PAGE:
Like - social networkEscape from cyber “friend”-ship

Quitting Facebook is probably the hardest thing I’ve done this month. Not that I’m finding life lonely without it, or miss being privy to the daily musings of far flung friends, family and people I ignored in elementary school. The hard part was convincing Facebook itself I wanted to go. I’ve never felt so cherished and popular on Facebook as I did when I quit the party.

First Facebook sulked, refusing to hand me my coat until I explained why I was leaving. Not providing a reason is not an option. When, after a minute of soul-searching, I ticked: “I don’t find Facebook useful”— a tight précis if ever there was one—Facebook pop-ups beseeched me to try other ways of improving my experience. Don’t go! Try this! Or this!

Committed, I press on with deactivation, only to be asked to remember my long forgotten password, then decipher those eerie words, scrawled by cyberghosts, to make sure I was a real live human, trying against all reason to quit the company of unseen online acquaintances.

Facebook, sensing the unbearable lonesomeness that would ensue, sent me emails exhorting me to come back — I could “reactivate” at any time. Curious, I tried logging on again and lo! There I was! All my photos and friends waiting for me, like I’d snuck away to have a good cry in the toilets only to slink back, my seat still warm, and no one aware I’d been gone.

I’m no Luddite. I make a living online; I tweet, I blog, I’m LinkedIn. But Facebook for a long time repelled me — too vacuous, too vain. Ultimately I was spurred to join when I figured out that my friends, my true friends, weren’t calling or emailing any more. No pictures of their kids at Halloween, birthdays slipping past unremarked. But, I realized, they were keeping in touch on Facebook and that prodded me online.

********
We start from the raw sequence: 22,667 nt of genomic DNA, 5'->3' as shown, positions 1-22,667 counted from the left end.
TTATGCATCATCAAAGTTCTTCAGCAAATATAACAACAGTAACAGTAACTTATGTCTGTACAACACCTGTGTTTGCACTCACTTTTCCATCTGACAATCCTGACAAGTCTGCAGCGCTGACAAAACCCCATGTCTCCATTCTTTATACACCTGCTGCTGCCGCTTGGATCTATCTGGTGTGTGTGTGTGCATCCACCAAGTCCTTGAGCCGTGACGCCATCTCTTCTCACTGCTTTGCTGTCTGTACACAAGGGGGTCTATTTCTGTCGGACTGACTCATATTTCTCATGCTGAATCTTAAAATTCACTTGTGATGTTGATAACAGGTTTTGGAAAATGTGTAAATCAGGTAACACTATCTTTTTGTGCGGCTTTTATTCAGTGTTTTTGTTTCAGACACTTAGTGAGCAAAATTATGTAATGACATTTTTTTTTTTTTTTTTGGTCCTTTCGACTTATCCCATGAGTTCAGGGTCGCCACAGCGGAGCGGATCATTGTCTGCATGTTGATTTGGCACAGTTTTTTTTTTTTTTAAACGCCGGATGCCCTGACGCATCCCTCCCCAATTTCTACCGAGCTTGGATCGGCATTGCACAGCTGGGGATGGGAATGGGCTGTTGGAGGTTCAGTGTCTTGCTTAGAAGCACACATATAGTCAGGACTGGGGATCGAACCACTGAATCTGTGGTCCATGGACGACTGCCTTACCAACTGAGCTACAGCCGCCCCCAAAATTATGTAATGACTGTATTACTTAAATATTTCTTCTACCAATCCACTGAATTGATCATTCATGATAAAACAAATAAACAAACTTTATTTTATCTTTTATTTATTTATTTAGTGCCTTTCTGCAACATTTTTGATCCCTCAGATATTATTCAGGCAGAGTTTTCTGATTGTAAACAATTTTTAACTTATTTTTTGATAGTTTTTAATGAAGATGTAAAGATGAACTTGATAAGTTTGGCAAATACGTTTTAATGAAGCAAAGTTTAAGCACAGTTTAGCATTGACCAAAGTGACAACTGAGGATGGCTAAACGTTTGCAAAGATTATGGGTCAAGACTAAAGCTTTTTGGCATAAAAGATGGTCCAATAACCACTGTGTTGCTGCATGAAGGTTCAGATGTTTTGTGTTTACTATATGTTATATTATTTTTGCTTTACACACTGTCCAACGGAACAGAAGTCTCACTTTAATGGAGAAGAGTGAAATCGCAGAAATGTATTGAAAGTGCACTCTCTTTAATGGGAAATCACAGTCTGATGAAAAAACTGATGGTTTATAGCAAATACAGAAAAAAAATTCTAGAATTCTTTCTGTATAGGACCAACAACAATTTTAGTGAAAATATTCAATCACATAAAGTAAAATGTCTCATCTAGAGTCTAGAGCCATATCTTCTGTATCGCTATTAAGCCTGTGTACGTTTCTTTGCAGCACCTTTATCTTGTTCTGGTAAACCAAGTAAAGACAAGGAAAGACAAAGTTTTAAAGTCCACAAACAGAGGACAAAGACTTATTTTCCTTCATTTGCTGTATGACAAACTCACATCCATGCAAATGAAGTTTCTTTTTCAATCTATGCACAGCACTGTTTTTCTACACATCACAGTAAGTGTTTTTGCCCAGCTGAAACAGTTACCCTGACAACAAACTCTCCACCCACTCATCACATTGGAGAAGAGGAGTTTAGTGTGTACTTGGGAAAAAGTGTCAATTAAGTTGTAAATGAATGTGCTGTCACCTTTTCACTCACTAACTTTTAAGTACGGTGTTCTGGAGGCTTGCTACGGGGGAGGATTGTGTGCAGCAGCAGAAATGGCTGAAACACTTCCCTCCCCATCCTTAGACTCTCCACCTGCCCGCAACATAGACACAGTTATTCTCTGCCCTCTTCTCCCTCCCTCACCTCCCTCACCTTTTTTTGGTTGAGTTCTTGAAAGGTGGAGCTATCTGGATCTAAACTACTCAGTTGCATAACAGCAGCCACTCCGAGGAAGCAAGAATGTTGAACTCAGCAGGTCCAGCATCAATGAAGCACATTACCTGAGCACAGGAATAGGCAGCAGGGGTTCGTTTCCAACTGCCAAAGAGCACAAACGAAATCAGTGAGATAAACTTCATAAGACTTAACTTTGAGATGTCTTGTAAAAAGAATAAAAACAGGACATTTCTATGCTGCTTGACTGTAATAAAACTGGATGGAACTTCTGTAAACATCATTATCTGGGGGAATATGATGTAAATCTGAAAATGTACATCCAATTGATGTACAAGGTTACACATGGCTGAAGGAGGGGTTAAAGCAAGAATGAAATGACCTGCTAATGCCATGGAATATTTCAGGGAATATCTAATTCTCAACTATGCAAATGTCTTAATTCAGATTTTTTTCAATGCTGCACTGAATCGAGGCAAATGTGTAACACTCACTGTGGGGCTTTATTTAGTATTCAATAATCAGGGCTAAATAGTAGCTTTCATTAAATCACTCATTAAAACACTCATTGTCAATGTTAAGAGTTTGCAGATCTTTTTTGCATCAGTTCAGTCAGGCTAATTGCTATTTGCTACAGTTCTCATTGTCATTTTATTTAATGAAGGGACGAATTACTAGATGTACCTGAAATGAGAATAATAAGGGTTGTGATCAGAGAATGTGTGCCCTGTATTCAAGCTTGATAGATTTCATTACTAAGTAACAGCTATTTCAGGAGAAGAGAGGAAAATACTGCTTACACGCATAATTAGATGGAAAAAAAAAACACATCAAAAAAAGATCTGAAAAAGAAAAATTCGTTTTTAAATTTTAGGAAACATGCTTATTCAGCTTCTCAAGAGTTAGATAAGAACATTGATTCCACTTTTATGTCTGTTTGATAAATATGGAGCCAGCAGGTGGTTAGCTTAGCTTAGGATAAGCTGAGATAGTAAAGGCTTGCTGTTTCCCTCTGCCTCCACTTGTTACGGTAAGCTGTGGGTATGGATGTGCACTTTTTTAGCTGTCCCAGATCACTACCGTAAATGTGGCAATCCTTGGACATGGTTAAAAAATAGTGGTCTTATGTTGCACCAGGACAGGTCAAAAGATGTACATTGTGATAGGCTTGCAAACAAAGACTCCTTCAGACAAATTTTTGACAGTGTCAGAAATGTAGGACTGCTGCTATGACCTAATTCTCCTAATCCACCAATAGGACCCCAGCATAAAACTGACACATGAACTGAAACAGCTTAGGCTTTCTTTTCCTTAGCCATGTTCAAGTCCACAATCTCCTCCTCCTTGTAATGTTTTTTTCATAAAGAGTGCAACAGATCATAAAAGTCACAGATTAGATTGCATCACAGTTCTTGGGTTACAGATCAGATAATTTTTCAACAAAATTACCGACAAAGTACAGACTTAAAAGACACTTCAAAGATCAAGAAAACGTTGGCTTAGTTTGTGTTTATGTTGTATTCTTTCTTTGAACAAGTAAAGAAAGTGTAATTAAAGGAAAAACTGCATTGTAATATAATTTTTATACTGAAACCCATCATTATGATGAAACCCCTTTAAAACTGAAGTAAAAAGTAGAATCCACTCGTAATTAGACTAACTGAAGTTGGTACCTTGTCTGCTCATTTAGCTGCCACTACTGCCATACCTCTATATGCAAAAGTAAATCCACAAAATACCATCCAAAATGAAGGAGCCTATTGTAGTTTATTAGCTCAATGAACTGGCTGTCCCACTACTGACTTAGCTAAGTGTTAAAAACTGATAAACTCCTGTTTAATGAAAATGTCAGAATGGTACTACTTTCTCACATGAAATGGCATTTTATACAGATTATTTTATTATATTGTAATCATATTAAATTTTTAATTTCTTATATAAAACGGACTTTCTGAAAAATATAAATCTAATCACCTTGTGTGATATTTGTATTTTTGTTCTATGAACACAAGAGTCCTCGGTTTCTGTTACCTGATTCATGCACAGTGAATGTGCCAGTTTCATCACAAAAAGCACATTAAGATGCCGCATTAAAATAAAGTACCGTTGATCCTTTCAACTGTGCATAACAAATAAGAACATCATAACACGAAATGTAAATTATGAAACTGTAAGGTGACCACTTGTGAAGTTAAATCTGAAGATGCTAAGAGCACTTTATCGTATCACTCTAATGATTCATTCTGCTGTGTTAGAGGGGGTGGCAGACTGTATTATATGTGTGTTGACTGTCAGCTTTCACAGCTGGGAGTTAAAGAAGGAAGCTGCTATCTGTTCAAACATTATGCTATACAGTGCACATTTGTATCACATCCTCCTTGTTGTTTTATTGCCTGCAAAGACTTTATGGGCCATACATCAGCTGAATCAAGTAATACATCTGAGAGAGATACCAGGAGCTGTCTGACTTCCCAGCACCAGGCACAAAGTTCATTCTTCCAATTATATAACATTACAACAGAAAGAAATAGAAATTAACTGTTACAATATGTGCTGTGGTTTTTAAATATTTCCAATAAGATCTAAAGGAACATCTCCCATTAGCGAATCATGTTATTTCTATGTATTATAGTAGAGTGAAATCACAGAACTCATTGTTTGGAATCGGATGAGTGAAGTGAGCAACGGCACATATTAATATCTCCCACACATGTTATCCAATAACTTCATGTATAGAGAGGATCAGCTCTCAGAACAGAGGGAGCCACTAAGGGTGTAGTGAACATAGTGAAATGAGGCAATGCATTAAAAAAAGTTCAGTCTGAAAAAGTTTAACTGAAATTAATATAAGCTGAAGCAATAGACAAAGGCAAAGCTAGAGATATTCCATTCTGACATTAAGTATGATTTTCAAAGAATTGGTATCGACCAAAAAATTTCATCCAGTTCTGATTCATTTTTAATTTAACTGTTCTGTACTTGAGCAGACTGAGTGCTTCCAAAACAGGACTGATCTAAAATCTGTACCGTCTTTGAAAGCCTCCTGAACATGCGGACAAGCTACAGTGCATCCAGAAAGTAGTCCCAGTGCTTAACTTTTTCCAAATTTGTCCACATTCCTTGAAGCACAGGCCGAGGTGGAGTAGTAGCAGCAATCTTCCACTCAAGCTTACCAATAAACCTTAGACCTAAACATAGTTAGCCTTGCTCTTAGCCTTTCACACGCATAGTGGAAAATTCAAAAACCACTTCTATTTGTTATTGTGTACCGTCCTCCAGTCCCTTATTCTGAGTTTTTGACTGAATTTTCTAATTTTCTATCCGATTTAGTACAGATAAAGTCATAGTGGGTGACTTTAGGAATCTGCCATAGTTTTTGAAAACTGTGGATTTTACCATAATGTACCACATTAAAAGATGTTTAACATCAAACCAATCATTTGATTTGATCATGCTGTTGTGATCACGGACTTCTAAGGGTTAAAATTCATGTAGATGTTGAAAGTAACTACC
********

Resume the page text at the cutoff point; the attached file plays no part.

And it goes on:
Soon though, I resented how much time I spent prowling around the lives of people I scarcely cared for and wondering if my life was being similarly snooped. If isolation and nostalgia drove me onto Facebook, it also chased me off.

I tried to join in on the idle status updates, post occasional photos, but either I failed to get the gist of it or I friended the wrong people. I balked at posting anything truly banal, and my “friends” seemingly weren’t the kind of rabid responders ha-ha-ing or OMG-ing my every phrase. To post some truly heartfelt announcement — an accomplishment, the death of a family pet — and have no-one like/not like was worse than keeping silent. A distant relative was often the only person who “liked” what I was up to: when I started leading my life in ways that could earn her approval, I knew it was time to go.

These days I’m trying to surprise old friends with calls to their landlines — those few who still have them. I mail letters and postcards from my travels: an upsidedown iPad makes for an excellent lapdesk.

Naturally, I spent far too long agonizing over my final status update — even in my leave-taking, Facebook could sap every spare moment from my busy day.

Shelley Wood…is quitting Facebook in search of more authentic and tangible connections. To friend me in real life, I’m findable.

Or you can follow me on Twitter.